Here's Why You're Applying Sunscreen All Wrong
Apparently, the simplest tasks are the easiest to mess up.
Everyone knows that applying sunscreen when it's sunny outside is absolutely crucial to reducing the risk of skin cancer, as well as warding off early signs of aging like dark spots and wrinkles. But, according to a new study published in Acta Dermato-Venereologica, most of us aren't putting it on properly.
Researchers analyzed previous studies and found that people typically only apply about 0.75 milligrams per centimeters squared of the lotion onto their skin, which means that they're only getting about 40 percent of the protection they need. The researchers analyzed the DNA damage of 16 volunteers who wore sunscreen at varying levels of thickness and were exposed to different levels of UV radiation. Skin biopsies revealed that those who wore a thicker level of sunscreen experienced much more protection from damage, even when exposed to UV levels that mimic several days in the sun, than those who had only applied the thin layer that sunbathers typically use.
In order to shield yourself from these harmful ultraviolet rays, you need to be layering about two milligrams per square centimeter. That translates to about two tablespoons for your entire body, a nickel-sized dollop of which should be used for your face, though it depends on your size.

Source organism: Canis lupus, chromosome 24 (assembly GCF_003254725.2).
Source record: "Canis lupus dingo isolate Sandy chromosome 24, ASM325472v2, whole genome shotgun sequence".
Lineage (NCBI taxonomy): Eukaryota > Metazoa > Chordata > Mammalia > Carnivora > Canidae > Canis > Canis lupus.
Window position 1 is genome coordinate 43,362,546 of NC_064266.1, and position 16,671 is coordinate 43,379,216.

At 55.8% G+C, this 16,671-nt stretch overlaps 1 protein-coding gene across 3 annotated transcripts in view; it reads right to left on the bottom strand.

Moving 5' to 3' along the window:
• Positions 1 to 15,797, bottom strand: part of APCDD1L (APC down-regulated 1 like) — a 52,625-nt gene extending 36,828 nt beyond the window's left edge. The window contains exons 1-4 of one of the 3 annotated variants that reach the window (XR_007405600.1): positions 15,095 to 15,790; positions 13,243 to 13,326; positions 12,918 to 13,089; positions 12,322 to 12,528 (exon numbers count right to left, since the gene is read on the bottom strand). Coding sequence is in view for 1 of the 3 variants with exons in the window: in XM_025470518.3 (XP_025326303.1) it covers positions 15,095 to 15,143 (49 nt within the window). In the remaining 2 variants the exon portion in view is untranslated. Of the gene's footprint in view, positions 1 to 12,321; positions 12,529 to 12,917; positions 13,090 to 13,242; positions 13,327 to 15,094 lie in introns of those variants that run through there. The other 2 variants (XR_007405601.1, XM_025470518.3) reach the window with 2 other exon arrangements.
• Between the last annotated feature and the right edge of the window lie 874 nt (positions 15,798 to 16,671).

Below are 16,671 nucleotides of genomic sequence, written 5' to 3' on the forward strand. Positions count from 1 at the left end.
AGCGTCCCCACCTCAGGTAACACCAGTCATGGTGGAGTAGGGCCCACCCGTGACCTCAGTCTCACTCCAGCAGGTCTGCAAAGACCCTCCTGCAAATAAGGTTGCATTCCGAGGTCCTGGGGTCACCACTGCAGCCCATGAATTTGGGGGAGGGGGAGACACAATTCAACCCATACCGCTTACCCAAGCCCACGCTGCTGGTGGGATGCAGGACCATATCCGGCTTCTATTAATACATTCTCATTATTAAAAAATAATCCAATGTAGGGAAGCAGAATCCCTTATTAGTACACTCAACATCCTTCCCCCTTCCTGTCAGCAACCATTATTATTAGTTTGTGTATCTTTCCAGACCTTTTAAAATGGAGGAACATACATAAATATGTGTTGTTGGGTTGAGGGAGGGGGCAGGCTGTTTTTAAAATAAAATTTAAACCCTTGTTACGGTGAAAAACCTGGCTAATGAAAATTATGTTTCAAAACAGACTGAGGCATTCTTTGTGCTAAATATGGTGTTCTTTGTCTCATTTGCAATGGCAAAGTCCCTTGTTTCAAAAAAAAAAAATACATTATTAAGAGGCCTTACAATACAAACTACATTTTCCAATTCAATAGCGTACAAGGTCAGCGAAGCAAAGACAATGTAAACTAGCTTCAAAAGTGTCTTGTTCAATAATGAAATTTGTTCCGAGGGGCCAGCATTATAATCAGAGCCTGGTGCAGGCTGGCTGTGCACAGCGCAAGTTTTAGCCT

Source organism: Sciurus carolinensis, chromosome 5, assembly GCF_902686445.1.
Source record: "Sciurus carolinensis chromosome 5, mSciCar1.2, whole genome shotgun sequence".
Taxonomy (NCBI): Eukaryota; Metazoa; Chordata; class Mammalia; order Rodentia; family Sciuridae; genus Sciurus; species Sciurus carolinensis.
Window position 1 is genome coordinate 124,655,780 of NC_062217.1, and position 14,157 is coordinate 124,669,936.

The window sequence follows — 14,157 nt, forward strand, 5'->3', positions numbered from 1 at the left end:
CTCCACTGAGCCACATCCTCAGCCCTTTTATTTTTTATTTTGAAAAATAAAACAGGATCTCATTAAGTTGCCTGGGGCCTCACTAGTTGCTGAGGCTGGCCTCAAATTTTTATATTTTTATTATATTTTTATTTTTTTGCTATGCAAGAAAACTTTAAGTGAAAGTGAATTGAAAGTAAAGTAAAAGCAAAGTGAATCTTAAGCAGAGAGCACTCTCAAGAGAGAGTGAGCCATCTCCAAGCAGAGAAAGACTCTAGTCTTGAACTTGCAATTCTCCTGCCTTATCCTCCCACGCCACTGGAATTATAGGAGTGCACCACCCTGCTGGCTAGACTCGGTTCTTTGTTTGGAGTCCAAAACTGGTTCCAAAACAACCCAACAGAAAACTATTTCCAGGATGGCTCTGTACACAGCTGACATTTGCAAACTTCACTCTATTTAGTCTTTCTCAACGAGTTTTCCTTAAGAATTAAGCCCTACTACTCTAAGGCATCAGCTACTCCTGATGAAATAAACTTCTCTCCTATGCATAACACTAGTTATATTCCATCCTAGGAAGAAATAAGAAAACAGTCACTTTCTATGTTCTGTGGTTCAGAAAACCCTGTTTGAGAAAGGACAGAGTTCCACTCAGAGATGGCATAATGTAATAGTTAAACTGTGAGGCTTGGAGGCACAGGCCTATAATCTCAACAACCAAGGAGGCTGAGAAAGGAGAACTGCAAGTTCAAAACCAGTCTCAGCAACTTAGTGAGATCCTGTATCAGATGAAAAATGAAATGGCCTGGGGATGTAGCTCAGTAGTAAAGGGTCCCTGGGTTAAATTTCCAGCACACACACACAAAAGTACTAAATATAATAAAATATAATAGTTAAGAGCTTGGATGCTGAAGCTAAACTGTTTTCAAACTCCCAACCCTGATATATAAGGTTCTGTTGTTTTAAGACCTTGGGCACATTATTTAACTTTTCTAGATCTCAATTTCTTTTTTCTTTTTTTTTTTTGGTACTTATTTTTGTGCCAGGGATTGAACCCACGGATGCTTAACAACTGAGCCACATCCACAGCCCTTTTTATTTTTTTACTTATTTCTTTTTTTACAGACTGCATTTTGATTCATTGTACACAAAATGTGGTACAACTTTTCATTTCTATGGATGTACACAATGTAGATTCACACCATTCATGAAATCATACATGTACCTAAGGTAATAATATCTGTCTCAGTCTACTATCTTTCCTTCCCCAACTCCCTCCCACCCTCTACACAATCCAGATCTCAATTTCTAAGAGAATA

Of course, it's also pivotal to cover every inch of your body, which most people are too lazy to do. It's also crucial to choose a sunscreen that has both that has broad-spectrum UVA/UVB protection, since many only offer protection from UVB rays, which cause sunburn, but not UVA rays, which cause wrinkles. Don't forget to reapply every two hours that you spend in the sun, as well as after swimming.
As for the SPF strength, the Skin Cancer Foundation claims SPF 30 sunscreen is strong enough to block out almost 97 percent of UVB radiation while still guaranteeing that you get a little color. But Antony Young, professor of experimental photobiology at King's College London and lead author on the study, told The Guardian that, "given that most people don't use sunscreens as tested by manufacturers, it's better for people to use a much higher SPF than they think is necessary,"
If you feel like sunscreen lotions are too much of a hassle, you might want to opt for a spray. Even then, however, it's important to spray each area for roughly six seconds, which is four more than most people actually do. You might also want to buy sprays in bulk because, at six seconds per area, you're likely to run out fast.
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